MaassMedia, LLC., a leading digital analytics consulting firm based in Philadelphia and an Authorized Reseller for Google Analytics Premium, used the attribution model to evaluate different networks, placements, and creatives in its client’s marketing campaigns and uncovered opportunities that were undervalued by the previous model. These findings were used to optimize marketing spending. Subsequently, the team saw leads from Display increase 10% while cost per lead remains flat. Conversion rates also doubled thanks to optimized display placements.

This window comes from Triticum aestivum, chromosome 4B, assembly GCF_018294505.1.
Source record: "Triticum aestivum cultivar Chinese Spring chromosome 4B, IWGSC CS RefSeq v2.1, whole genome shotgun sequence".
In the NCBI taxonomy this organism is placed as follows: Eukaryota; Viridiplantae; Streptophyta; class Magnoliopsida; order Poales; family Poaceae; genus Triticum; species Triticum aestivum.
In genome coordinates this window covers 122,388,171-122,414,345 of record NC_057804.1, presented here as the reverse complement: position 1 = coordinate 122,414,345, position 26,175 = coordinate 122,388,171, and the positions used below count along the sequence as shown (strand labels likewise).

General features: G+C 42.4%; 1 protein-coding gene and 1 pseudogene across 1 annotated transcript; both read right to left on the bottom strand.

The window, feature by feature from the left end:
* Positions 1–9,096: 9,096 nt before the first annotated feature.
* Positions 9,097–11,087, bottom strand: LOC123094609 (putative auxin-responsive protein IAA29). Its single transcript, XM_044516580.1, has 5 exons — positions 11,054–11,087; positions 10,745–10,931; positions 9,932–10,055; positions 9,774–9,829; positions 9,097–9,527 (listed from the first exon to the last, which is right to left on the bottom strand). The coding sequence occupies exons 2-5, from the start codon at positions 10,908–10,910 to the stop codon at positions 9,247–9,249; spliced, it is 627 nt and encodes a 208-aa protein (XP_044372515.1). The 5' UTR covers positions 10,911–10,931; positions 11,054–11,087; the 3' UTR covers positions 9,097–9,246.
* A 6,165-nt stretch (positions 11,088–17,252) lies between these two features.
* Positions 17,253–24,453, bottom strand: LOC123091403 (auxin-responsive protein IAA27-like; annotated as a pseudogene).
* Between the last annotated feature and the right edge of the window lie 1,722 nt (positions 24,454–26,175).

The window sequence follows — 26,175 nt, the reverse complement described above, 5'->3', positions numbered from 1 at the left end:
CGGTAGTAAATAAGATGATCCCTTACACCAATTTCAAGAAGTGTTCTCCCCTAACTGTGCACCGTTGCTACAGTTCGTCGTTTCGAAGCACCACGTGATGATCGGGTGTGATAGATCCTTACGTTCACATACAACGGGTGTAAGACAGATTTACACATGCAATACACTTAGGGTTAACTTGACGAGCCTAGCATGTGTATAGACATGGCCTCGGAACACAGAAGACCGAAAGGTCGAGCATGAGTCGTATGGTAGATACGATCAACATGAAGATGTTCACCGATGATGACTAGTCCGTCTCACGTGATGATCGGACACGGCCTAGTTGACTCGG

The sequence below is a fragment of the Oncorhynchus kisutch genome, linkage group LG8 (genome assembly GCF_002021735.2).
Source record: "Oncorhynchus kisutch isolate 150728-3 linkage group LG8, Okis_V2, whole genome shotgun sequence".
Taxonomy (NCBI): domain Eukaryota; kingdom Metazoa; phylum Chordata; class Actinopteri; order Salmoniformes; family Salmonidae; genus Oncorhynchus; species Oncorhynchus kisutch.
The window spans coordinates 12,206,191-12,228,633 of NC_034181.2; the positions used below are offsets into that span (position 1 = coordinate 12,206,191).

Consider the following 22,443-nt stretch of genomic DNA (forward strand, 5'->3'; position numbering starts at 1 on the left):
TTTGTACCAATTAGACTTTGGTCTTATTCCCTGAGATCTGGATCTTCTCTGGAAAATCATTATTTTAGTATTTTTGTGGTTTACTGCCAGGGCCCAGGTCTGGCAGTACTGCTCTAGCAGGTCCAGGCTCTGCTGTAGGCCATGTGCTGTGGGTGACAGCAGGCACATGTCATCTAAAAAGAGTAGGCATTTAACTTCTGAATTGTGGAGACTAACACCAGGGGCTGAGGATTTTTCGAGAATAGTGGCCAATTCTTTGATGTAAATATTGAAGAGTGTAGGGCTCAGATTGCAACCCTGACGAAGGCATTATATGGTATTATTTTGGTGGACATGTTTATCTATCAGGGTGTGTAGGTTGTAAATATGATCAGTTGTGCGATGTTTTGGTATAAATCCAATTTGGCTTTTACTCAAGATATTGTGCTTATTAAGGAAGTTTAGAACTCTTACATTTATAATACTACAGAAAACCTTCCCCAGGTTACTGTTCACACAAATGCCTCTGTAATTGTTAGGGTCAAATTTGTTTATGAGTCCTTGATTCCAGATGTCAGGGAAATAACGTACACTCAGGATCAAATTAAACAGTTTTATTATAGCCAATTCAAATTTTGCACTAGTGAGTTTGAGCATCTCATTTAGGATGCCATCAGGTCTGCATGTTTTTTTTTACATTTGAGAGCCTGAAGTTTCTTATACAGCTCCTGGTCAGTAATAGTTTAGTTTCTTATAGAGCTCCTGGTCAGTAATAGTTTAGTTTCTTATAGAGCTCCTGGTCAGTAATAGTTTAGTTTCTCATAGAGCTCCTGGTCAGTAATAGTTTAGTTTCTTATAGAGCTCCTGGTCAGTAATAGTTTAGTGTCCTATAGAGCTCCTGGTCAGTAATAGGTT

The results of this project also provide an ongoing evidence-based framework for optimization and decision making in marketing investments. “The possibilities going forward is immense,” says Melissa Shusterman, Director of Strategic Engagement at MaassMedia, “we are excited to help other Premium client benefit from this attribution model.”
This case study is one of four published success stories from the newly developed Data-Driven Attribution Model. A new feature in Google Analytics Premium, the model uses statistical and economic principles to analyze all touch points in a customer”s interactions across search, social, display, email, and other media. Each marketing channels are then assigned values through automatic and dynamic analyses.
About MaassMedia, LLC: